Burned forestland needs erosion protection
“The loosened soil and ash can move quickly under proper storm conditions,” said Greg Giusti, a UC ANR Cooperative Extension forestry advisor. “Property owners should take immediate action.”
A longstanding practice in the West has been spreading grass seed after a fire, however, the seed is slow to germinate and grow during the cold months that follow fire season.
“Seeding is generally ineffective,” Giusti said. “The seed simply moves and erodes with the soil and ash following an initial rain event.”
After losing a home, homeowners may feel the need to clean up their property. However, leaving woody debris, downed trees and limbs will arrest soil movement. Stumps and standing dead trees also help protect the soil.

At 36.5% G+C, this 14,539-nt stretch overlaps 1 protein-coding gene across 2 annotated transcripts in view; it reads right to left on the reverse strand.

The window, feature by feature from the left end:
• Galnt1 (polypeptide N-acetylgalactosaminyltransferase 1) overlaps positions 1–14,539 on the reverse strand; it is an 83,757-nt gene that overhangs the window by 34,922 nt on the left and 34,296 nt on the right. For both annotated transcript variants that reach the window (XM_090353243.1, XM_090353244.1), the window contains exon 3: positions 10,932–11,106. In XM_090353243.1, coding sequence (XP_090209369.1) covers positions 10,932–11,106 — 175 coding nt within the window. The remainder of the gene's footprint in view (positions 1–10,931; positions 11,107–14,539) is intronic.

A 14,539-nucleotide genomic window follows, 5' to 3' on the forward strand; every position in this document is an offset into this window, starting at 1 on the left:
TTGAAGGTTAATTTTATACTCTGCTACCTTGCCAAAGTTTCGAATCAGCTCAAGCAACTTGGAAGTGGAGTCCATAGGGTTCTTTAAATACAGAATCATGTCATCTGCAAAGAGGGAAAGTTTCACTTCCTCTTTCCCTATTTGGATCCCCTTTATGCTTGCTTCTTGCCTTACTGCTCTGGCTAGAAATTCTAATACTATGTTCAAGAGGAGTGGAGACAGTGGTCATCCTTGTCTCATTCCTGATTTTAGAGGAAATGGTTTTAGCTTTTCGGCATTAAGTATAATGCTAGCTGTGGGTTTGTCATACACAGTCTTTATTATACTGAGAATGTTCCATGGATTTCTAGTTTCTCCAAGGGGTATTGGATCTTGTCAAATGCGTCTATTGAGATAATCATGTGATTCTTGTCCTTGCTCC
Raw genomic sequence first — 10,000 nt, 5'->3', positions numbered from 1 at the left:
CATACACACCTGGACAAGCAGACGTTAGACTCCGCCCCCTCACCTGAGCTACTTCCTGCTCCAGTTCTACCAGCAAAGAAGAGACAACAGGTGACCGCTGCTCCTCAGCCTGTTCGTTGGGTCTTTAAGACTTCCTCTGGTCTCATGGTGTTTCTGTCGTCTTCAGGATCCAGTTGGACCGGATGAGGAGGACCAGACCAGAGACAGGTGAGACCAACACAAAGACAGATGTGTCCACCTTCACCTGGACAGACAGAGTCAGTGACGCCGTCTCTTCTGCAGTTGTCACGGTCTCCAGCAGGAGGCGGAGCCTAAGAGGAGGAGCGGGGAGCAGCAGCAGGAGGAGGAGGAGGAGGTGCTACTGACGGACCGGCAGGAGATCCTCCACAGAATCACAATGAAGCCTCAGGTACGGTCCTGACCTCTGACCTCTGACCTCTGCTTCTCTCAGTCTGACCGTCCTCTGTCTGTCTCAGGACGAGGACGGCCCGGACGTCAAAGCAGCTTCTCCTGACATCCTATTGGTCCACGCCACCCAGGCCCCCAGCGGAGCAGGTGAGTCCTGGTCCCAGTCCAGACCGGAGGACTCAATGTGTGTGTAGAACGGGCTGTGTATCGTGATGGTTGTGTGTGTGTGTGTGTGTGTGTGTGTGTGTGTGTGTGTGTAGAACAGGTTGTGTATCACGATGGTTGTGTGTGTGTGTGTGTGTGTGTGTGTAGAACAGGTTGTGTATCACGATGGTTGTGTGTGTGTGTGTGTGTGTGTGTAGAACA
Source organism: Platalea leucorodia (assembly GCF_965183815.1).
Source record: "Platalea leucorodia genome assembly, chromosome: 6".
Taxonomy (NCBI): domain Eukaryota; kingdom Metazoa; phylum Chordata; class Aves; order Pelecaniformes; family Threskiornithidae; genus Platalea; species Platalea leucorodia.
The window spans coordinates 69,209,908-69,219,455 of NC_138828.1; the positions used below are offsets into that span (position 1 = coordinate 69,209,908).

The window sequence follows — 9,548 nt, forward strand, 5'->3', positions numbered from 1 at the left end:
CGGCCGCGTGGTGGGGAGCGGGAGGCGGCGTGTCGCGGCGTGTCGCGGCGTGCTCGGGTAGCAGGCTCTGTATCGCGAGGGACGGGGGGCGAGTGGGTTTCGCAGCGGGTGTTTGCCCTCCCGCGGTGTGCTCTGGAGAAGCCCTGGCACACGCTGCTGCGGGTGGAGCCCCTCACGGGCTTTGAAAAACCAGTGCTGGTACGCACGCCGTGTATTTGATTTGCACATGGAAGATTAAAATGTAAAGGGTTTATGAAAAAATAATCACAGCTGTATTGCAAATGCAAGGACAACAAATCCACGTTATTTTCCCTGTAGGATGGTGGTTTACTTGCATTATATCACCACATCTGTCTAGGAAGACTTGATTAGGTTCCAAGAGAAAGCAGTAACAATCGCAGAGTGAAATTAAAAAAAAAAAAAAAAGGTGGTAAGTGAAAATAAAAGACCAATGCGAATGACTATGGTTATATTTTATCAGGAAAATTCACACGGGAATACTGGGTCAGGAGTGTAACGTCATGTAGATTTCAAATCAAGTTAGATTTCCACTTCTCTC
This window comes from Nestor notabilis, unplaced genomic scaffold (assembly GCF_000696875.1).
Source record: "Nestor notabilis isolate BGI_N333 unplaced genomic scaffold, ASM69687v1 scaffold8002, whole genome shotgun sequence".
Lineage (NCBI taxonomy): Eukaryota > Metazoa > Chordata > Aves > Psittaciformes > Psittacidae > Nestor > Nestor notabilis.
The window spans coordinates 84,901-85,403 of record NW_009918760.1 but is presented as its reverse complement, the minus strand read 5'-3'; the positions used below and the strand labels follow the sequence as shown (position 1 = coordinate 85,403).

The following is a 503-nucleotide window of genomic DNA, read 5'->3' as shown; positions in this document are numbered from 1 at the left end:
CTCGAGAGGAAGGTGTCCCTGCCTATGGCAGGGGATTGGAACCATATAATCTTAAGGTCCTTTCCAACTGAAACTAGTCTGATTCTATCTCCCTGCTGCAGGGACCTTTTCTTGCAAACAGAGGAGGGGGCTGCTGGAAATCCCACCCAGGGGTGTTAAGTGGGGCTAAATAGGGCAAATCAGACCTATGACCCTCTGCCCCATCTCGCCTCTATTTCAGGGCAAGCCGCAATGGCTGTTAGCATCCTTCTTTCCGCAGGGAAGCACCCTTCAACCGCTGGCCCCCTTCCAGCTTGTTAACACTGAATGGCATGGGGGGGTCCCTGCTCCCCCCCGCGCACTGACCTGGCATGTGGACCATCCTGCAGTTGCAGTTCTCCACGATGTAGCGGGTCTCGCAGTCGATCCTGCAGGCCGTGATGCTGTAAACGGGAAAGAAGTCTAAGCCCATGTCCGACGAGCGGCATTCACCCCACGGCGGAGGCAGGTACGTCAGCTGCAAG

“The roots are still in the soil and will help hold it in place,” Giusti said. “As long as they don't pose a danger, trees should be left in place.”
Spreading rice straw or weed-free hay on the ground is another way to protect the soil from erosion. Whole bales of hay can be placed in natural drainages to slow water movement and reduce erosion. Straw wattles – long tubes of compressed straw encased in jute or another material – may be laid out across a slope and secured with stakes.
“I suggest landowners focus on areas of their property where they can have the greatest positive effect,” Giusti said. “You can't cover a whole hillside with straw. People can only do what they can do.”
An initiative to maintain and enhance sustainable natural ecosystems is part of UC Agriculture and Natural Resources Strategic Vision 2025.